Here is a nice nearing-the-end-of-the-year activity. Choose a corner or area of your house and just scan it visually. Or if you have mastered the art of hiding your clutter, open a closet or drawer and scan that.
What do you see? How do you feel about what you see? Does your “fluff and stuff” have value, beauty, or usefulness?
The past couple of weeks I have been doing this scanning activity all around my house. I have discovered that if I declare each surface as “sacred space” and then adorn it with special photos and pretty surface rugs or cloths it doesn’t accumulate other junk.
Milt and I have been finally finishing our bathroom area. We pulled the sink and makeshift vanity out, and I finished plastering the wall with clay and sand. We put in the “new” vanity that I found last summer at a yard sale for $15. We put it up on a base (higher for a house with no children) and put a pretty new sink top on it. I have drawers, more counter space, great lighting, and a linen cupboard for towels, sheets, etc. It doesn’t seem easy to treat a bathroom as “sacred space” and yet you can actually associate most areas of the home with a major organ or bodily system. And if the body is sacred, why wouldn’t the spaces that serve the body be sacred? The kitchen, where food is cleaned, prepared, cooked, and blessed to feed the body . . . the bathroom where essential cleansing happens . . . the bedroom which restores the whole body and makes it ready for the new day?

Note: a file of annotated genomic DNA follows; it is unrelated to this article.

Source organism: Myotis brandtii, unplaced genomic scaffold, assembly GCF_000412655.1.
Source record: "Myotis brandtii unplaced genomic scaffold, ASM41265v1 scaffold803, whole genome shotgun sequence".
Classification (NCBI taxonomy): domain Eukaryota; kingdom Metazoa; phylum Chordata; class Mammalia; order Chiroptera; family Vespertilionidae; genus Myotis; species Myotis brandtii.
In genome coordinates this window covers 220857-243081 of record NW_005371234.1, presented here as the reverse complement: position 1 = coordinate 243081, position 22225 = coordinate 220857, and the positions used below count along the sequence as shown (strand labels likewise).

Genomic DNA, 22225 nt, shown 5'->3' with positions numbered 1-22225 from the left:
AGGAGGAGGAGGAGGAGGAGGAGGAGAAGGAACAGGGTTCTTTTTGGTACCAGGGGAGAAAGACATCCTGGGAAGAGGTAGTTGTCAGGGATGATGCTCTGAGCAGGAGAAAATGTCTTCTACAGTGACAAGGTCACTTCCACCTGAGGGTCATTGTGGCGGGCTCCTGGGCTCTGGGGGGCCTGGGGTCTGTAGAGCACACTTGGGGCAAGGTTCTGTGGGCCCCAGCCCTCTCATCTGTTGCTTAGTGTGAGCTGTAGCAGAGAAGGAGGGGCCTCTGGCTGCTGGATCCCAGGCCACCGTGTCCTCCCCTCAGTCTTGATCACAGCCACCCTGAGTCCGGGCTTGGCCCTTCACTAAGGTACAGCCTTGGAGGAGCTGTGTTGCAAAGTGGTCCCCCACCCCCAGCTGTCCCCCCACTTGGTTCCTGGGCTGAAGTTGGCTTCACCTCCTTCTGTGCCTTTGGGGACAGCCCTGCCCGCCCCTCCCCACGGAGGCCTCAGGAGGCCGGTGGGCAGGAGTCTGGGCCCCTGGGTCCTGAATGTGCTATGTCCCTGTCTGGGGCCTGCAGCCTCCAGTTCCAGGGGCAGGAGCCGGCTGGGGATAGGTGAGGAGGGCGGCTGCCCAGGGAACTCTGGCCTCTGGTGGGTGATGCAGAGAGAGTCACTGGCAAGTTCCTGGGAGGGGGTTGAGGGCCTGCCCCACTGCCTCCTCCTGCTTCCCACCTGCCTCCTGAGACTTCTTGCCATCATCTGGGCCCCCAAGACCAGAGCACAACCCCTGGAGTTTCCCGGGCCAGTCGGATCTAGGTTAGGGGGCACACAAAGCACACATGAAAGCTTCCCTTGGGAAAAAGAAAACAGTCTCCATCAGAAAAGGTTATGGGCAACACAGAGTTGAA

If we junk up all these spaces, it only reflects how we are junking up our bodies, minds, and spirits. What amazes me is how two conscious, older (wiser?) human beings can let clutter encroach on our space. Why do we accumulate more than we need?
Joseph Chilton Pearce, a man whose life’s work I greatly admire, says that when infant/mother bonding in incomplete, we will form odd attachment behaviors throughout our lives to compensate. We will try to put “stuff” in the place that was not filled.
It is a challenge to be intentional and awake to what we consume. We are literally battered from all sides to buy, buy, buy . . . use, use, use. And all we are using up is our own planet and our bodies and spirits trying to maintain all that crap.
I pride myself on re-using and re-purposing ($15 vanity?), but it is a false pride. I still have way too much stuff—used or not.
If my spirit—or the deep place inside me that was not filled is empty–then perhaps I could work harder on filling that space instead of some corner of my physical space.
Quietness, music, service, meditation, simplicity, holding close relationships as “sacred space” are just a few things that come to mind for me—filling that which is empty with substance and not stuff.
Please, join me in continuing to scan our spaces—both inner and outer—to consider what really matters instead of endlessly accumulating. Oh, and if you need some extra towels—or tiny hotel bottles of lotion, shampoo, etc., let me know.